Our occasional coverage of his most lordly Big Deal Soft-Rock Star should not—EVER—be perceived as an endorsement of the man’s maudlin meandering heartswamping sludge. Our justification, since we know is required: if we deign (and we do) to elevate local musicians of the most limited and lo-fi means to the high status of Being Written About Herein, then we must open up the other end of the spectrum as well, and note the doings of the “Made It, But Didn’t Deserve To” as well. An EQ balance, like on your stereo.
Lord BDSRS, having sacrificed his once estimable metal chops (if believe his old junior high school buds) in order to become the wimp-pop-pimp he is today, has been giving interviews to major magazines again. These personal unloadings, he doubtless hopes, will render his forgettable new album memorable. It has a blues song or two on it, you see, and we must understand the suffering that went into them.
Lordy! He was was leaving a bad marriage, which affected his newfound love relationship as well. He was doing a lot of drugs, drinking too besides. He hadn’t yet found his spiritual self (the specific denomination is lacking from the interviews—did no one ask?). His previous record—a love ballad, the thing he was supposed to be best at—hadn’t charted very high. Can we stop now? Is your heart broken enough?
How should we respond to this outpouring of erstwhile anguish? By looking around the Finch, a club Lord BS felt he was too important to play at even back when he was “starving” with a full-time delivery job and regular gigs at Dollair’s, whose owners were old friends of the family. Many of our acquaintances at the Finch will never know the troubles he’s seen, surely—they can barely afford to drink too much, let alone do heavy drugs. They have never had to worry about their derivative dashed-off insincere love songs not rocketing to the Top Ten. (To which of the wives was our Lord writing that bartchuster, anyhow? Did he care?) When the Finch bunch write love songs, they are not tradeable commodities. The names of the people they are about are usually right there in the lyrics.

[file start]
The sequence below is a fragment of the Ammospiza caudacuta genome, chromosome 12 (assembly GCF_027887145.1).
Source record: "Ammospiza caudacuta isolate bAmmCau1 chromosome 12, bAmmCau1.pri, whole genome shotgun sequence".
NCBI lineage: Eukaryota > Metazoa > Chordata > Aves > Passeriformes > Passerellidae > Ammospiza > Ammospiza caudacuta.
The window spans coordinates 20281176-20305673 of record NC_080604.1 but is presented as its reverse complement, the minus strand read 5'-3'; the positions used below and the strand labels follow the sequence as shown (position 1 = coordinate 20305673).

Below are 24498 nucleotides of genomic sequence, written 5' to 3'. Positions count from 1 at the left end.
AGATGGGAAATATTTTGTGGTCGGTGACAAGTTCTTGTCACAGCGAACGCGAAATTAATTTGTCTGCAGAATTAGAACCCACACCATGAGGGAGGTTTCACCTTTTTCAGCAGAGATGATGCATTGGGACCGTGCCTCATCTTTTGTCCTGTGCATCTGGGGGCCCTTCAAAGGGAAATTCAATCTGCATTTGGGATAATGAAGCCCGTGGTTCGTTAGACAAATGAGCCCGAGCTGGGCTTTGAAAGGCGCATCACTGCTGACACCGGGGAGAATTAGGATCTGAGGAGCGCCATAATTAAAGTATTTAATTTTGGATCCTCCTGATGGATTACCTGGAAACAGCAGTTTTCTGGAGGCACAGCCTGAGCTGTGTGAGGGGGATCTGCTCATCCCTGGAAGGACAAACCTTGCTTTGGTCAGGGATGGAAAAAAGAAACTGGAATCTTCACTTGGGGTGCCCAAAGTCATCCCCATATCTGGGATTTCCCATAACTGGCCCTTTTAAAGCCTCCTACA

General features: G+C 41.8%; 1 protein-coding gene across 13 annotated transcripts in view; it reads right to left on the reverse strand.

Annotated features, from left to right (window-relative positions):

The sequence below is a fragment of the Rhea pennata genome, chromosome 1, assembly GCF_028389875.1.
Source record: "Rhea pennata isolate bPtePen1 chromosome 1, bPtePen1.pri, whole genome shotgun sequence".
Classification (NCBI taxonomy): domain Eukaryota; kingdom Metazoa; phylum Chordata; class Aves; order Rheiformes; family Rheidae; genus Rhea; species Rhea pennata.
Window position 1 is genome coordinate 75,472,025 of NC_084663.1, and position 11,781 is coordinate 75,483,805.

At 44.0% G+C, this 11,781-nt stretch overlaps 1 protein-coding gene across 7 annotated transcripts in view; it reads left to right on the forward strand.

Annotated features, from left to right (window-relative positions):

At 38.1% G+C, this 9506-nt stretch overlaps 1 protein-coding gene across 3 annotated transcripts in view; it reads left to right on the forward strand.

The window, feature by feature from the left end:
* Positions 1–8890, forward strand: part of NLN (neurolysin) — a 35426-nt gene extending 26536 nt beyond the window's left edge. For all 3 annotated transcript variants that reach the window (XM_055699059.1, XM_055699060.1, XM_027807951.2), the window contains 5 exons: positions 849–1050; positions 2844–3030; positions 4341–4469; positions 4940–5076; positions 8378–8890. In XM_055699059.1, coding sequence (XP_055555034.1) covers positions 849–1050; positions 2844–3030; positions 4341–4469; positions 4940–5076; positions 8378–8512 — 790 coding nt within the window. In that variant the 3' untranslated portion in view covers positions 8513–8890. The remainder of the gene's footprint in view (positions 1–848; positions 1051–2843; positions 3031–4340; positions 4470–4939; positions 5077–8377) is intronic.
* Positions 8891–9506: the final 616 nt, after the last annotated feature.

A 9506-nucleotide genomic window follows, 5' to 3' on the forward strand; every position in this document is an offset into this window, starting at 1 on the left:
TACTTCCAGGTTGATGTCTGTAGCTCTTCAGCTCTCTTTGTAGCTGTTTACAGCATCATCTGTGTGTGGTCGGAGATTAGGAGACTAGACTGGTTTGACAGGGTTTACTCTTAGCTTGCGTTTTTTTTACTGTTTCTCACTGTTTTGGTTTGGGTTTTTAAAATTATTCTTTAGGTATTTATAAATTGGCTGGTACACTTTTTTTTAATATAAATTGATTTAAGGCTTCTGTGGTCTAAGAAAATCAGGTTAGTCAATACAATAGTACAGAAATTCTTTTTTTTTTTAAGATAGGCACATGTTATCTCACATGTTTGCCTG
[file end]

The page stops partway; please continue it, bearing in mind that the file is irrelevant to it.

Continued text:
The IDWs draw on the bathroom walls of the Bullfinch Thursday, with Choice Choice, Something to Remember, Bluest Angel, Gambler’s Luck, The Snob Sisters, Switchcraft, Commercial Caper, The Bully Girls (haven’t heard of them? They bare an uncanny resemblance to the aforementioned Snob Sisters), The Midas Mess, Feed Deed, Wing It and Drive to Distraction. It’s the first Annual “Sing For Your Crapper” marathon, where bands get booked for full sets as long as they help clean the legendary Bullfinch bathrooms. The bands in turn are using the opportunity to unleash fringe passions, risky side projects or just mess around. We’ll assess the damage—uh, the renovations—and keep you posted….